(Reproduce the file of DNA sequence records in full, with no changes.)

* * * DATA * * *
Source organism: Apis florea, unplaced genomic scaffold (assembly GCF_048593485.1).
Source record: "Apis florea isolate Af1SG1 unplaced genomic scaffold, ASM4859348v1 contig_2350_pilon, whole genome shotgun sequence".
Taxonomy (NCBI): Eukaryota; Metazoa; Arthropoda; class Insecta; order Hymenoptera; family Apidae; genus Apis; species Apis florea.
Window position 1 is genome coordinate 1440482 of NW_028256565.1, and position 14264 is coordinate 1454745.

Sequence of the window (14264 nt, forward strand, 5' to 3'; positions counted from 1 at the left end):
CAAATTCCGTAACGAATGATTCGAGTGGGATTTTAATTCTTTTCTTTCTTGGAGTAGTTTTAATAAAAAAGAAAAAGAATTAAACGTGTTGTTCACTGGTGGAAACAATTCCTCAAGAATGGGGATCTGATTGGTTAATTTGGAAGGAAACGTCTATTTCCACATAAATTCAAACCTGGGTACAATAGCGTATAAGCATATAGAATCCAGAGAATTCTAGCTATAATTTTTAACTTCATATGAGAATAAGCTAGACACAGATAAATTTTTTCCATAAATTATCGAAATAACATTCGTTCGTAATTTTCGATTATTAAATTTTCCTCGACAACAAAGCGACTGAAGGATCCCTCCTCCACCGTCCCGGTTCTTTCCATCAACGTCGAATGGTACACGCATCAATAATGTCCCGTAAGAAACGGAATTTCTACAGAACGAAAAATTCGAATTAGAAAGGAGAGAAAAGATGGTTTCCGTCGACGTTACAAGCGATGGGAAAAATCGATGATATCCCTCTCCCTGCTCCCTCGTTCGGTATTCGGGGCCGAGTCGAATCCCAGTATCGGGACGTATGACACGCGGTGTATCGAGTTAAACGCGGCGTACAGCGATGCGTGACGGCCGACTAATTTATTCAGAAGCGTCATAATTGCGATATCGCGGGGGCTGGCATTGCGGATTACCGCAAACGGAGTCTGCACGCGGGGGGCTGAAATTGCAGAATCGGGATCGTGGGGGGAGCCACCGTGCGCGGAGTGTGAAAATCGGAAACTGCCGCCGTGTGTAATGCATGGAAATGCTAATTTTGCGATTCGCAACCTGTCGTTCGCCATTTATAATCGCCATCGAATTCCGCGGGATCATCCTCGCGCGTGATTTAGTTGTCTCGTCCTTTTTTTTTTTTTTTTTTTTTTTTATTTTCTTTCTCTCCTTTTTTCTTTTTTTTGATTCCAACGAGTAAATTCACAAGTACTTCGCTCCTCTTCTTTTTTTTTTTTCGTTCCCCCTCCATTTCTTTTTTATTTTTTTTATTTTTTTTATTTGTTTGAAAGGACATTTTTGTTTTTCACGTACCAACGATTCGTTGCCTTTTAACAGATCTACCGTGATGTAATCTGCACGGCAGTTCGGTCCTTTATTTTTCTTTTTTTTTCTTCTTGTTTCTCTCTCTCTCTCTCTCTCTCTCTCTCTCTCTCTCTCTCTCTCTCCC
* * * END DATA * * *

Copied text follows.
Source organism: Apis florea, unplaced genomic scaffold (assembly GCF_048593485.1).
Source record: "Apis florea isolate Af1SG1 unplaced genomic scaffold, ASM4859348v1 contig_2350_pilon, whole genome shotgun sequence".
Taxonomy (NCBI): Eukaryota; Metazoa; Arthropoda; class Insecta; order Hymenoptera; family Apidae; genus Apis; species Apis florea.
Window position 1 is genome coordinate 1440482 of NW_028256565.1, and position 14264 is coordinate 1454745.

Sequence of the window (14264 nt, forward strand, 5' to 3'; positions counted from 1 at the left end):
CAAATTCCGTAACGAATGATTCGAGTGGGATTTTAATTCTTTTCTTTCTTGGAGTAGTTTTAATAAAAAAGAAAAAGAATTAAACGTGTTGTTCACTGGTGGAAACAATTCCTCAAGAATGGGGATCTGATTGGTTAATTTGGAAGGAAACGTCTATTTCCACATAAATTCAAACCTGGGTACAATAGCGTATAAGCATATAGAATCCAGAGAATTCTAGCTATAATTTTTAACTTCATATGAGAATAAGCTAGACACAGATAAATTTTTTCCATAAATTATCGAAATAACATTCGTTCGTAATTTTCGATTATTAAATTTTCCTCGACAACAAAGCGACTGAAGGATCCCTCCTCCACCGTCCCGGTTCTTTCCATCAACGTCGAATGGTACACGCATCAATAATGTCCCGTAAGAAACGGAATTTCTACAGAACGAAAAATTCGAATTAGAAAGGAGAGAAAAGATGGTTTCCGTCGACGTTACAAGCGATGGGAAAAATCGATGATATCCCTCTCCCTGCTCCCTCGTTCGGTATTCGGGGCCGAGTCGAATCCCAGTATCGGGACGTATGACACGCGGTGTATCGAGTTAAACGCGGCGTACAGCGATGCGTGACGGCCGACTAATTTATTCAGAAGCGTCATAATTGCGATATCGCGGGGGCTGGCATTGCGGATTACCGCAAACGGAGTCTGCACGCGGGGGGCTGAAATTGCAGAATCGGGATCGTGGGGGGAGCCACCGTGCGCGGAGTGTGAAAATCGGAAACTGCCGCCGTGTGTAATGCATGGAAATGCTAATTTTGCGATTCGCAACCTGTCGTTCGCCATTTATAATCGCCATCGAATTCCGCGGGATCATCCTCGCGCGTGATTTAGTTGTCTCGTCCTTTTTTTTTTTTTTTTTTTTTTTTATTTTCTTTCTCTCCTTTTTTCTTTTTTTTGATTCCAACGAGTAAATTCACAAGTACTTCGCTCCTCTTCTTTTTTTTTTTTCGTTCCCCCTCCATTTCTTTTTTATTTTTTTTATTTTTTTTATTTGTTTGAAAGGACATTTTTGTTTTTCACGTACCAACGATTCGTTGCCTTTTAACAGATCTACCGTGATGTAATCTGCACGGCAGTTCGGTCCTTTATTTTTCTTTTTTTTTCTTCTTGTTTCTCTCTCTCTCTCTCTCTCTCTCTCTCTCTCTCTCTCTCTCTCTCCC